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Court of Appeal affirms chaos in the realm of termination clauses

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In December, 2015, I wrote a blog on the 2015 Ontario Superior Court (the “ONSC”) decision in Oudin v. Le Centre Francophone de Toronto (“Oudin”). The decision was of particular interest because the court found that a termination provision effectively displaced the common law presumption of an employee’s entitlement to reasonable notice of termination despite:

  1. Potentially offering a notice period of less than what is required under the Employment Standards Act, 2000 (the “ESA”);
  2. Not mentioning benefit continuation; and
  3. Not mentioning severance entitlements.

Although the decision did not address 2) and 3), which have been cited by courts to be required in an enforceable termination provision, the ONSC used rules of contractual interpretation to remedy a). Specifically, the court acknowledged the intent of the employer to provide at least ESA minimums by virtue of:

  • the contract’s reference to the ESA;
  • the employer historically providing employees with at least the ESA minimums; and
  • the existence of a boiler-plate remedial provision contained in the agreement.

Chaos Confirmed

On June 28, 2016, the Ontario Court of Appeal (the “ONCA”) released its decision that affirms the ONSC decision in Oudin. On its face, the ONCA appears to be upholding a decision that seems to be at odds with many of the decisions of the lower court. However, I do not think this opens the floodgates for employers to rely on termination provisions that do not clearly provide for all minimum entitlements under the ESA because:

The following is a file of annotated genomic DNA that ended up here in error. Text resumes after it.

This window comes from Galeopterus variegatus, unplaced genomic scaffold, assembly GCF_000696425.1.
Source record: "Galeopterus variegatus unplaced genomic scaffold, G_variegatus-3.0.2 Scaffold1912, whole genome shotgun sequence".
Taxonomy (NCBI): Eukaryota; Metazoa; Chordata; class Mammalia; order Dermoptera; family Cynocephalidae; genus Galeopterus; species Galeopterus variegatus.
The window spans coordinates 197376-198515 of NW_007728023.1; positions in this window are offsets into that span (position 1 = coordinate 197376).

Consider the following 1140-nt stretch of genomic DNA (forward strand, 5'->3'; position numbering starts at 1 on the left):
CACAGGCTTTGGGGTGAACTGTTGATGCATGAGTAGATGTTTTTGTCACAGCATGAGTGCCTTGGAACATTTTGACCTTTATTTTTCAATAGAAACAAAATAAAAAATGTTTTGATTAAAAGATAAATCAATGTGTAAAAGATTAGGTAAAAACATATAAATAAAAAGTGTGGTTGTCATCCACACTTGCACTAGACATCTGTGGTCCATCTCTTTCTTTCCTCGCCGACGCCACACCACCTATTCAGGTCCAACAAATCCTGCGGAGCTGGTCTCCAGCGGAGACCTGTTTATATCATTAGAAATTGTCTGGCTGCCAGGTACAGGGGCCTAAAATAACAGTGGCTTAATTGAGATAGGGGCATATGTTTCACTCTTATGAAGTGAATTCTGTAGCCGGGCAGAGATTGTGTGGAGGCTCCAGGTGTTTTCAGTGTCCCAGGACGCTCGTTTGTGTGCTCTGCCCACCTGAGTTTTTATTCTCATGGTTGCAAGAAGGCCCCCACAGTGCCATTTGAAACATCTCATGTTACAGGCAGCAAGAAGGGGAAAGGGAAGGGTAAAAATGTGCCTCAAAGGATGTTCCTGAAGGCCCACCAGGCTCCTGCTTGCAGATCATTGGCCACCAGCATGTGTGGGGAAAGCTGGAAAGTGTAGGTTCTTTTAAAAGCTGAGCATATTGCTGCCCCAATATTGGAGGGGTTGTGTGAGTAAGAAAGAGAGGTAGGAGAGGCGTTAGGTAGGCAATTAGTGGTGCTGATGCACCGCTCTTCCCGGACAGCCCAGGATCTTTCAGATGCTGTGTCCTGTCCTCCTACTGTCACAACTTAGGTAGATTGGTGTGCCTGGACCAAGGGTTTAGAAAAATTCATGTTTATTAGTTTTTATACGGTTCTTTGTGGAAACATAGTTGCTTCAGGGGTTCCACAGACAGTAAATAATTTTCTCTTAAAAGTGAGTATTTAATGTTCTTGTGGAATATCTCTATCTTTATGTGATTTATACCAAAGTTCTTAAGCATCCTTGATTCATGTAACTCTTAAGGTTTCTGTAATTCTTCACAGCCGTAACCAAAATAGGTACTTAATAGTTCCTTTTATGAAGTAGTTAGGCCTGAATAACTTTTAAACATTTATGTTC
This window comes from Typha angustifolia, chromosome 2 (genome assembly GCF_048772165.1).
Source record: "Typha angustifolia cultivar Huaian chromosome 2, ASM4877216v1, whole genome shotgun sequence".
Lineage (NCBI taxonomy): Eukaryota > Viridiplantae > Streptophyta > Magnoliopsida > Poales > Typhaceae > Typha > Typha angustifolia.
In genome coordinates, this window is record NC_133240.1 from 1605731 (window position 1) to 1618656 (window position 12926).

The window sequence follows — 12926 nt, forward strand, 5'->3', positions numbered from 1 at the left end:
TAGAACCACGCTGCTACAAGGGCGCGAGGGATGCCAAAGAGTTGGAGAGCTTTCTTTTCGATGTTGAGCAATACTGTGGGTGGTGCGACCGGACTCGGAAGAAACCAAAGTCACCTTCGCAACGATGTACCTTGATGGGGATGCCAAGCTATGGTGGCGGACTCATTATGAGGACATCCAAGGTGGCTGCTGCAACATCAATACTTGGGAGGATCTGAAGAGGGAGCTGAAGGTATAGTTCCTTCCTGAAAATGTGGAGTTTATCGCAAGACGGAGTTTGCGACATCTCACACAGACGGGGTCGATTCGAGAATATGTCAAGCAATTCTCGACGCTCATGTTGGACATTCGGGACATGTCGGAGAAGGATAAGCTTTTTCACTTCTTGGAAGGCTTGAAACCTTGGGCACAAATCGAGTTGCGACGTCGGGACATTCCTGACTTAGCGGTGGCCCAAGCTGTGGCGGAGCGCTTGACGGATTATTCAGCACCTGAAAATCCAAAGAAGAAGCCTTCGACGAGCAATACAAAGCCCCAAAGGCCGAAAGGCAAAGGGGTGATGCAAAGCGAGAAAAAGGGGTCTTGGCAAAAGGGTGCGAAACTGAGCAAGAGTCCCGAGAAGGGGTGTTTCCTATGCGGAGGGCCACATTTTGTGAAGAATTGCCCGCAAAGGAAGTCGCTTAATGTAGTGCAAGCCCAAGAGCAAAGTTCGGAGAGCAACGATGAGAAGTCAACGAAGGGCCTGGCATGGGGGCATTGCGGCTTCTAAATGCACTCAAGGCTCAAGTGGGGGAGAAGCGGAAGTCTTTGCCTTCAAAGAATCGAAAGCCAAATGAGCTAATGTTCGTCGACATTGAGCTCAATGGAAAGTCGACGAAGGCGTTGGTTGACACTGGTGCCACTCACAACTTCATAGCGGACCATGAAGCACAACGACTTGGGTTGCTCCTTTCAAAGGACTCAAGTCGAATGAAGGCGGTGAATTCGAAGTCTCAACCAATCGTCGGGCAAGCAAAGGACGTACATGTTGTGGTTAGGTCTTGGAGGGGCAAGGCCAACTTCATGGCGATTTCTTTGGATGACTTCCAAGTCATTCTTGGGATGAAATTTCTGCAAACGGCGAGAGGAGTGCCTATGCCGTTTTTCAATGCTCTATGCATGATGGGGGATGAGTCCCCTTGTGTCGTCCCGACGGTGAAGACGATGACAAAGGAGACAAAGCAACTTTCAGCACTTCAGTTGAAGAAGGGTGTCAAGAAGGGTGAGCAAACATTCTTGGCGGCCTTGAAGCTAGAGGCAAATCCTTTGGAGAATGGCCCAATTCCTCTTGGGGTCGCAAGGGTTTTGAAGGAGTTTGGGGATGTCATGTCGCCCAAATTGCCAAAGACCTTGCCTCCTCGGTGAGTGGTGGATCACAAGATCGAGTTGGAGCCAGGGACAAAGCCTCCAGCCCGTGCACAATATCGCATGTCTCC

• the ONSC decision relies on the finding that the employer intended to provide the minimum ESA entitlements;
  • the ONCA appears to show substantial deference to the ONSC for its interpretation of the employment agreement (i.e. the parties’ intent); and
  • neither the ONCA nor the ONSC discuss the implications of the termination provision not mentioning benefit continuation or ESA severance.

Although this case represents a step in the direction of favouring leniency for employers in drafting termination provisions, I do not think it represents the encompassing decision I was hoping for in my previous blog. The silence of the ONCA decision around the mention of benefits and severance leaves risk for employers that do not act diligently by including termination provisions that address all entitlements under the ESA. As such, my conclusion in the December 2015 blog on the ONSC decision remains the same: it is best practice for employers to draft these clauses by clearly setting out a minimum ESA entitlement and a continuation of benefits, rather than rely on the courts to read in such elements.

David Witkowski

About the Author: Toronto employment lawyer David Witkowski supports both employee and employer clients with legal counsel in all areas of employment law, including employment contracts, wrongful dismissals, workplace policies, employment standards, workplace investigations and human rights in the workplace.